This content was published on October 20, 2014 - 10:27
The Geneva-based World Health Organization (WHO) is preparing to receive more than 1,000 vials of an experimental vaccine to fight the Ebola epidemic.
Canada will start shipping the drug on Monday; it should be stocked at Geneva University Hospital by Tuesday.
In August, Canada said it would provide the WHO with 800 vials, each containing two doses of the experimental vaccine VSV-EBOV, developed by the National Microbiology Laboratory in Winnipeg.
Asked why the delivery was being made so late, hospital spokeswoman Agnes Reffet said that it wasn’t an easy drug to ship.
The vaccine will be stocked at -80 degrees Celsius. The Canadian government said it would send the vials in three separate air deliveries – just in case there was an accident or the cooling system failed.
In tests on monkeys, the WHO identified two promising experimental vaccines: VSV-EBOV, whose commercial licence is held by the American company NewLink Genetics, and a vaccine produced by British company GlaxoSmithKline.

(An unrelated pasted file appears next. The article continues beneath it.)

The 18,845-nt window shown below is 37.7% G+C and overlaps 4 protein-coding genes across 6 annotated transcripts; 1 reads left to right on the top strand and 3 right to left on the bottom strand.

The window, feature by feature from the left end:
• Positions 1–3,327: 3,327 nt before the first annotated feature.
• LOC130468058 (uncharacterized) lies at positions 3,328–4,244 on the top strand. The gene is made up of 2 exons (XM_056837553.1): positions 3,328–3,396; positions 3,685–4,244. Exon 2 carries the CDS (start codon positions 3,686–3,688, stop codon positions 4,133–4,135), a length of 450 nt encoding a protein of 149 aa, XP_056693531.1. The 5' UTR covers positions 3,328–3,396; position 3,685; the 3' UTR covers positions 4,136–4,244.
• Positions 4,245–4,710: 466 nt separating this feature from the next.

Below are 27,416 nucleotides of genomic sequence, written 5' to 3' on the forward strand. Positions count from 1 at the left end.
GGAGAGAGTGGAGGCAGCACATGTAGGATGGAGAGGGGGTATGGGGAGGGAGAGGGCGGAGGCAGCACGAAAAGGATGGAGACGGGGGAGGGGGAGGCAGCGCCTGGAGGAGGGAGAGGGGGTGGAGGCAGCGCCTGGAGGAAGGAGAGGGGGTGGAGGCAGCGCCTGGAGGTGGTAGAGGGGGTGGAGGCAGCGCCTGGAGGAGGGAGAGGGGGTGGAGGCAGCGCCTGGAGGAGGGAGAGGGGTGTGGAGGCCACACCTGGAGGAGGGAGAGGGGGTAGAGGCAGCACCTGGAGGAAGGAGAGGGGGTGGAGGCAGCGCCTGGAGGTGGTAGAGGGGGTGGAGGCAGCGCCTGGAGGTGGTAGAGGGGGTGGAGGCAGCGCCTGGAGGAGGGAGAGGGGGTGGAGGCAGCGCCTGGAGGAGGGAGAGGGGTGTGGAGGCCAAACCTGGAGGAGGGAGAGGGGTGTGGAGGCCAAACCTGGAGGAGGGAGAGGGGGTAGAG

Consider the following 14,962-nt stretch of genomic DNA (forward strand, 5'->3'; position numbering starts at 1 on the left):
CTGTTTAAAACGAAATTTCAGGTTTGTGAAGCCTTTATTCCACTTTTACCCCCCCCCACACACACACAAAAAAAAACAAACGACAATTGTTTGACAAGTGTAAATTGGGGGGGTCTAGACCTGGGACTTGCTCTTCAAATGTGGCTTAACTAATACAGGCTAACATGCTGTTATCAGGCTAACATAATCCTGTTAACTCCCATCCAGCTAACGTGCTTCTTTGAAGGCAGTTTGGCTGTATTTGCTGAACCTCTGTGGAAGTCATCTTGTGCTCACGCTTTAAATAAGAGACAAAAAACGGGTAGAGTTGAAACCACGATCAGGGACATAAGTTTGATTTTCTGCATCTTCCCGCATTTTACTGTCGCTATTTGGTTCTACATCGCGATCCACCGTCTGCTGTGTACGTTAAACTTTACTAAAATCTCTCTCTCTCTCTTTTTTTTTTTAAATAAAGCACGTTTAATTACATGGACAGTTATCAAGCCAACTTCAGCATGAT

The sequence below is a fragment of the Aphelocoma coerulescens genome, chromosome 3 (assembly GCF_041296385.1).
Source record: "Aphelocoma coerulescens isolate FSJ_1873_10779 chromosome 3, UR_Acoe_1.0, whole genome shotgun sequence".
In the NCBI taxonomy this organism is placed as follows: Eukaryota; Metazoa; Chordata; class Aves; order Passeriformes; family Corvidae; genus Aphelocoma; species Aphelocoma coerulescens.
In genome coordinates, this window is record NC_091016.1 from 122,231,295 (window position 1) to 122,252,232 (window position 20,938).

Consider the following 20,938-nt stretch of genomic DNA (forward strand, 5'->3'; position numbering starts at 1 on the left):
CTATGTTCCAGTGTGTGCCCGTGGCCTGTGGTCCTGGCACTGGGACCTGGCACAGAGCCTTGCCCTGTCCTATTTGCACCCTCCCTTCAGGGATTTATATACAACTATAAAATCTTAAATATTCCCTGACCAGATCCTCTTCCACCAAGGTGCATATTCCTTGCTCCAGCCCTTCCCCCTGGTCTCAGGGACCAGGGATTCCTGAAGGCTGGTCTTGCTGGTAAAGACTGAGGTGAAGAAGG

Human trials are set to begin in Switzerland by the beginning of November, according to Reffet. These would be carried out by the Geneva University Hospitals, which the Swiss government has also tasked with caring for employees of international aid organisations who have been infected with Ebola during field missions.
Clinical trials on the NewLink vaccine began in the US last week. The results are expected in December, according to the Canadian government.
Currently no treatment or vaccine exists for Ebola, which has caused more than 4,500 deaths – mainly in West Africa.
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